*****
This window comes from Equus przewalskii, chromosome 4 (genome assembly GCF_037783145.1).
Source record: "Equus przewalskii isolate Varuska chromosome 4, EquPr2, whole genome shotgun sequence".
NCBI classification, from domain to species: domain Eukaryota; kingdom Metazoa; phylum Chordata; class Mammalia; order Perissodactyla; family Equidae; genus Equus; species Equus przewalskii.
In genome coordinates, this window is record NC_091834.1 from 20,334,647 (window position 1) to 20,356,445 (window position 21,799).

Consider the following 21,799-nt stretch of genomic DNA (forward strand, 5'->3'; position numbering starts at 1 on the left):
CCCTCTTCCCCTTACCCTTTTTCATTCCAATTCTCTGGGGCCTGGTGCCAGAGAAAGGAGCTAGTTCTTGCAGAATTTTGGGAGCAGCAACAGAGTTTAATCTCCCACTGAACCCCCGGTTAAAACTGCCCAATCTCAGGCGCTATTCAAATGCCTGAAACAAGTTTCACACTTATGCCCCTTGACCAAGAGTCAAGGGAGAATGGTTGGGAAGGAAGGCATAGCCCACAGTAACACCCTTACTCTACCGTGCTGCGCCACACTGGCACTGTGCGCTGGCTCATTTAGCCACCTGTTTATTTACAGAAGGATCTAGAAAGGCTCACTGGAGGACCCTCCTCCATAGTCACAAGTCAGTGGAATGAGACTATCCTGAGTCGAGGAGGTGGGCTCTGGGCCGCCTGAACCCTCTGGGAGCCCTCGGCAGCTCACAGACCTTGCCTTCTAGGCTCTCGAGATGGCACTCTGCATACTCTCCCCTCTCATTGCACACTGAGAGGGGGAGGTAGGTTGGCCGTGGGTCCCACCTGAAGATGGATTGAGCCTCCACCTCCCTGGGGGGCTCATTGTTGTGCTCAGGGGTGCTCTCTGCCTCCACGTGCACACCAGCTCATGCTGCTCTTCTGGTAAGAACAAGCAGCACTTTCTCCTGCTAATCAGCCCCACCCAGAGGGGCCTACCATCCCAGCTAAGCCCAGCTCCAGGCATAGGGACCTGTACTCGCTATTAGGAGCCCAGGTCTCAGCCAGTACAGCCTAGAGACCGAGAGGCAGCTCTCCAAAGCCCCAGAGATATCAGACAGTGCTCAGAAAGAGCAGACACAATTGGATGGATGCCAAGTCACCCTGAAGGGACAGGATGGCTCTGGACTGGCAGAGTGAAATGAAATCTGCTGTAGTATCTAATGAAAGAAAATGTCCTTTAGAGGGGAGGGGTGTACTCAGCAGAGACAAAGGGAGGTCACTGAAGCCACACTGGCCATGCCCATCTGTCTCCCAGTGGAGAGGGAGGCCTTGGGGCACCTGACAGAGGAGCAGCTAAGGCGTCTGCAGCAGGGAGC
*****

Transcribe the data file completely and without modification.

This window comes from Equus przewalskii, chromosome 4 (genome assembly GCF_037783145.1).
Source record: "Equus przewalskii isolate Varuska chromosome 4, EquPr2, whole genome shotgun sequence".
NCBI classification, from domain to species: domain Eukaryota; kingdom Metazoa; phylum Chordata; class Mammalia; order Perissodactyla; family Equidae; genus Equus; species Equus przewalskii.
In genome coordinates, this window is record NC_091834.1 from 20,334,647 (window position 1) to 20,356,445 (window position 21,799).

Consider the following 21,799-nt stretch of genomic DNA (forward strand, 5'->3'; position numbering starts at 1 on the left):
CCCTCTTCCCCTTACCCTTTTTCATTCCAATTCTCTGGGGCCTGGTGCCAGAGAAAGGAGCTAGTTCTTGCAGAATTTTGGGAGCAGCAACAGAGTTTAATCTCCCACTGAACCCCCGGTTAAAACTGCCCAATCTCAGGCGCTATTCAAATGCCTGAAACAAGTTTCACACTTATGCCCCTTGACCAAGAGTCAAGGGAGAATGGTTGGGAAGGAAGGCATAGCCCACAGTAACACCCTTACTCTACCGTGCTGCGCCACACTGGCACTGTGCGCTGGCTCATTTAGCCACCTGTTTATTTACAGAAGGATCTAGAAAGGCTCACTGGAGGACCCTCCTCCATAGTCACAAGTCAGTGGAATGAGACTATCCTGAGTCGAGGAGGTGGGCTCTGGGCCGCCTGAACCCTCTGGGAGCCCTCGGCAGCTCACAGACCTTGCCTTCTAGGCTCTCGAGATGGCACTCTGCATACTCTCCCCTCTCATTGCACACTGAGAGGGGGAGGTAGGTTGGCCGTGGGTCCCACCTGAAGATGGATTGAGCCTCCACCTCCCTGGGGGGCTCATTGTTGTGCTCAGGGGTGCTCTCTGCCTCCACGTGCACACCAGCTCATGCTGCTCTTCTGGTAAGAACAAGCAGCACTTTCTCCTGCTAATCAGCCCCACCCAGAGGGGCCTACCATCCCAGCTAAGCCCAGCTCCAGGCATAGGGACCTGTACTCGCTATTAGGAGCCCAGGTCTCAGCCAGTACAGCCTAGAGACCGAGAGGCAGCTCTCCAAAGCCCCAGAGATATCAGACAGTGCTCAGAAAGAGCAGACACAATTGGATGGATGCCAAGTCACCCTGAAGGGACAGGATGGCTCTGGACTGGCAGAGTGAAATGAAATCTGCTGTAGTATCTAATGAAAGAAAATGTCCTTTAGAGGGGAGGGGTGTACTCAGCAGAGACAAAGGGAGGTCACTGAAGCCACACTGGCCATGCCCATCTGTCTCCCAGTGGAGAGGGAGGCCTTGGGGCACCTGACAGAGGAGCAGCTAAGGCGTCTGCAGCAGGGAGC